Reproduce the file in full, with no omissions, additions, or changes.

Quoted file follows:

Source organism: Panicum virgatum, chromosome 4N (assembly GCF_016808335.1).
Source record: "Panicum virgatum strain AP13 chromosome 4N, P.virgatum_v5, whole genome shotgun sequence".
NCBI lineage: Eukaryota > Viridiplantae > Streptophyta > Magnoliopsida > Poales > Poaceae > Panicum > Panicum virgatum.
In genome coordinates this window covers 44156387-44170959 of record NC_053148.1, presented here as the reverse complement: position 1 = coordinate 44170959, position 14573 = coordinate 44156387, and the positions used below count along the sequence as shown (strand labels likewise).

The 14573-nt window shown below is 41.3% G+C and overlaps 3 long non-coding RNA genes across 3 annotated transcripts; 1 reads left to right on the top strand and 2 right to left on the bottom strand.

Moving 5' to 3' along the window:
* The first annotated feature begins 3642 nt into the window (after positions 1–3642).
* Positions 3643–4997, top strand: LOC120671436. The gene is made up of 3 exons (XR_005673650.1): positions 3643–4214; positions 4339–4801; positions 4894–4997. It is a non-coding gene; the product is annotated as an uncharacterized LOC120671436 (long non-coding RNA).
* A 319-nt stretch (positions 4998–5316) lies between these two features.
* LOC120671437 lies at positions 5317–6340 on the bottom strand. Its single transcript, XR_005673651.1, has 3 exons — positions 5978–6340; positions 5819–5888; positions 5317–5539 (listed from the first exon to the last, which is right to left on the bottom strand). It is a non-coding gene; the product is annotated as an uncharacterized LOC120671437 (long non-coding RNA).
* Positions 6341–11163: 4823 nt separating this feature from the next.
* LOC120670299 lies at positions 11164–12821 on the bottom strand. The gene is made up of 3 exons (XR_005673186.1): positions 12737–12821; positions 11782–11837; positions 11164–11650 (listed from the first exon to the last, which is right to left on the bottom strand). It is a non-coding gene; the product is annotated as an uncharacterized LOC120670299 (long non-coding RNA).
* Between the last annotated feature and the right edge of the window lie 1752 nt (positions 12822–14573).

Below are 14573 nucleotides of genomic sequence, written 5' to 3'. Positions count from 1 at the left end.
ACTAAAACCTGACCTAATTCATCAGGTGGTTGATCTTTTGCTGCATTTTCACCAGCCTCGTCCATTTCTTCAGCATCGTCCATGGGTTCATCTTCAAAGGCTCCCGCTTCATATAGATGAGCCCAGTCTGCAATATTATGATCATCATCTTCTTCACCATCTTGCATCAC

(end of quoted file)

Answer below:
Source organism: Panicum virgatum, chromosome 4N (assembly GCF_016808335.1).
Source record: "Panicum virgatum strain AP13 chromosome 4N, P.virgatum_v5, whole genome shotgun sequence".
NCBI lineage: Eukaryota > Viridiplantae > Streptophyta > Magnoliopsida > Poales > Poaceae > Panicum > Panicum virgatum.
In genome coordinates this window covers 44156387-44170959 of record NC_053148.1, presented here as the reverse complement: position 1 = coordinate 44170959, position 14573 = coordinate 44156387, and the positions used below count along the sequence as shown (strand labels likewise).

The 14573-nt window shown below is 41.3% G+C and overlaps 3 long non-coding RNA genes across 3 annotated transcripts; 1 reads left to right on the top strand and 2 right to left on the bottom strand.

Moving 5' to 3' along the window:
* The first annotated feature begins 3642 nt into the window (after positions 1–3642).
* Positions 3643–4997, top strand: LOC120671436. The gene is made up of 3 exons (XR_005673650.1): positions 3643–4214; positions 4339–4801; positions 4894–4997. It is a non-coding gene; the product is annotated as an uncharacterized LOC120671436 (long non-coding RNA).
* A 319-nt stretch (positions 4998–5316) lies between these two features.
* LOC120671437 lies at positions 5317–6340 on the bottom strand. Its single transcript, XR_005673651.1, has 3 exons — positions 5978–6340; positions 5819–5888; positions 5317–5539 (listed from the first exon to the last, which is right to left on the bottom strand). It is a non-coding gene; the product is annotated as an uncharacterized LOC120671437 (long non-coding RNA).
* Positions 6341–11163: 4823 nt separating this feature from the next.
* LOC120670299 lies at positions 11164–12821 on the bottom strand. The gene is made up of 3 exons (XR_005673186.1): positions 12737–12821; positions 11782–11837; positions 11164–11650 (listed from the first exon to the last, which is right to left on the bottom strand). It is a non-coding gene; the product is annotated as an uncharacterized LOC120670299 (long non-coding RNA).
* Between the last annotated feature and the right edge of the window lie 1752 nt (positions 12822–14573).

Below are 14573 nucleotides of genomic sequence, written 5' to 3'. Positions count from 1 at the left end.
ACTAAAACCTGACCTAATTCATCAGGTGGTTGATCTTTTGCTGCATTTTCACCAGCCTCGTCCATTTCTTCAGCATCGTCCATGGGTTCATCTTCAAAGGCTCCCGCTTCATATAGATGAGCCCAGTCTGCAATATTATGATCATCATCTTCTTCACCATCTTGCATCAC